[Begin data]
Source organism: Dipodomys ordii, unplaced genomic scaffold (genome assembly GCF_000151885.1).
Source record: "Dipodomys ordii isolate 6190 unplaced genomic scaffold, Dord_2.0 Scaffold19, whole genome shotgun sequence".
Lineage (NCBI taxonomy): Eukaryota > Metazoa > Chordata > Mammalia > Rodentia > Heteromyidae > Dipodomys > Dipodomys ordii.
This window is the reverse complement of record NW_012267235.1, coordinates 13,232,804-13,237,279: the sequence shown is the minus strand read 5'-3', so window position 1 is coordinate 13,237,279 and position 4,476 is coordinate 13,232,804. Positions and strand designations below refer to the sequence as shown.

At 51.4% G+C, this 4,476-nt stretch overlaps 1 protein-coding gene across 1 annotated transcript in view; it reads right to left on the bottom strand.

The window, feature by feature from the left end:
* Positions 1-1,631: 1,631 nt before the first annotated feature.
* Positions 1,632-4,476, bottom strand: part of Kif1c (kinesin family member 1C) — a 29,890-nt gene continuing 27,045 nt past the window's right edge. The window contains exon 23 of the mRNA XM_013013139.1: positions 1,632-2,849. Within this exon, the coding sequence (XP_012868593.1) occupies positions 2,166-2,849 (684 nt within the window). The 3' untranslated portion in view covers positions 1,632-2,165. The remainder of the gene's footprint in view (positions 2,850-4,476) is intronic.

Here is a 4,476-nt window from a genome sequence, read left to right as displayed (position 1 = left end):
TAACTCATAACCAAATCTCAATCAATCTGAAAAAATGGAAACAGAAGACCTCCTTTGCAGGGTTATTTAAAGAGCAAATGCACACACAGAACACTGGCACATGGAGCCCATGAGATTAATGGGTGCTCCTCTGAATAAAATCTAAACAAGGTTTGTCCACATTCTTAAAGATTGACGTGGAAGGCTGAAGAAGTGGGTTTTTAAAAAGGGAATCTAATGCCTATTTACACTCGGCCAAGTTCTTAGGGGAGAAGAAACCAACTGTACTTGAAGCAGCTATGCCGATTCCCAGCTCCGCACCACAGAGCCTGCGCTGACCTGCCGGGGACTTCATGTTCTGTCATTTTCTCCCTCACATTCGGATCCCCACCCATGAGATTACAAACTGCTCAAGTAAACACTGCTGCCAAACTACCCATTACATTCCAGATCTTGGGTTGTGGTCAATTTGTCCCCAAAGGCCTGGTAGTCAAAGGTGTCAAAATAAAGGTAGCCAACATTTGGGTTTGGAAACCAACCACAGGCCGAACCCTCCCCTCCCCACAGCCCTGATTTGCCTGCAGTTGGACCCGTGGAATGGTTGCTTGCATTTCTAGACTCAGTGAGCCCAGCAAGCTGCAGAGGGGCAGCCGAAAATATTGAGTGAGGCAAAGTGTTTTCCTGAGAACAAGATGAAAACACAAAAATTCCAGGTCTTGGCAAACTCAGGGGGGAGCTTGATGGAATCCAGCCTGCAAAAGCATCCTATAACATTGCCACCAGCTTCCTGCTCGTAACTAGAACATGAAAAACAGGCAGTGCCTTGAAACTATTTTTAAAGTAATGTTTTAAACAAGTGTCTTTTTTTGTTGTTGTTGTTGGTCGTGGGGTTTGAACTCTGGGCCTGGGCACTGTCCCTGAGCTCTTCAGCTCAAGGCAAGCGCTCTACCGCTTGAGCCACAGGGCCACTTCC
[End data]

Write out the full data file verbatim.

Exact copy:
Source organism: Dipodomys ordii, unplaced genomic scaffold (genome assembly GCF_000151885.1).
Source record: "Dipodomys ordii isolate 6190 unplaced genomic scaffold, Dord_2.0 Scaffold19, whole genome shotgun sequence".
Lineage (NCBI taxonomy): Eukaryota > Metazoa > Chordata > Mammalia > Rodentia > Heteromyidae > Dipodomys > Dipodomys ordii.
This window is the reverse complement of record NW_012267235.1, coordinates 13,232,804-13,237,279: the sequence shown is the minus strand read 5'-3', so window position 1 is coordinate 13,237,279 and position 4,476 is coordinate 13,232,804. Positions and strand designations below refer to the sequence as shown.

At 51.4% G+C, this 4,476-nt stretch overlaps 1 protein-coding gene across 1 annotated transcript in view; it reads right to left on the bottom strand.

The window, feature by feature from the left end:
* Positions 1-1,631: 1,631 nt before the first annotated feature.
* Positions 1,632-4,476, bottom strand: part of Kif1c (kinesin family member 1C) — a 29,890-nt gene continuing 27,045 nt past the window's right edge. The window contains exon 23 of the mRNA XM_013013139.1: positions 1,632-2,849. Within this exon, the coding sequence (XP_012868593.1) occupies positions 2,166-2,849 (684 nt within the window). The 3' untranslated portion in view covers positions 1,632-2,165. The remainder of the gene's footprint in view (positions 2,850-4,476) is intronic.

Here is a 4,476-nt window from a genome sequence, read left to right as displayed (position 1 = left end):
TAACTCATAACCAAATCTCAATCAATCTGAAAAAATGGAAACAGAAGACCTCCTTTGCAGGGTTATTTAAAGAGCAAATGCACACACAGAACACTGGCACATGGAGCCCATGAGATTAATGGGTGCTCCTCTGAATAAAATCTAAACAAGGTTTGTCCACATTCTTAAAGATTGACGTGGAAGGCTGAAGAAGTGGGTTTTTAAAAAGGGAATCTAATGCCTATTTACACTCGGCCAAGTTCTTAGGGGAGAAGAAACCAACTGTACTTGAAGCAGCTATGCCGATTCCCAGCTCCGCACCACAGAGCCTGCGCTGACCTGCCGGGGACTTCATGTTCTGTCATTTTCTCCCTCACATTCGGATCCCCACCCATGAGATTACAAACTGCTCAAGTAAACACTGCTGCCAAACTACCCATTACATTCCAGATCTTGGGTTGTGGTCAATTTGTCCCCAAAGGCCTGGTAGTCAAAGGTGTCAAAATAAAGGTAGCCAACATTTGGGTTTGGAAACCAACCACAGGCCGAACCCTCCCCTCCCCACAGCCCTGATTTGCCTGCAGTTGGACCCGTGGAATGGTTGCTTGCATTTCTAGACTCAGTGAGCCCAGCAAGCTGCAGAGGGGCAGCCGAAAATATTGAGTGAGGCAAAGTGTTTTCCTGAGAACAAGATGAAAACACAAAAATTCCAGGTCTTGGCAAACTCAGGGGGGAGCTTGATGGAATCCAGCCTGCAAAAGCATCCTATAACATTGCCACCAGCTTCCTGCTCGTAACTAGAACATGAAAAACAGGCAGTGCCTTGAAACTATTTTTAAAGTAATGTTTTAAACAAGTGTCTTTTTTTGTTGTTGTTGTTGGTCGTGGGGTTTGAACTCTGGGCCTGGGCACTGTCCCTGAGCTCTTCAGCTCAAGGCAAGCGCTCTACCGCTTGAGCCACAGGGCCACTTCC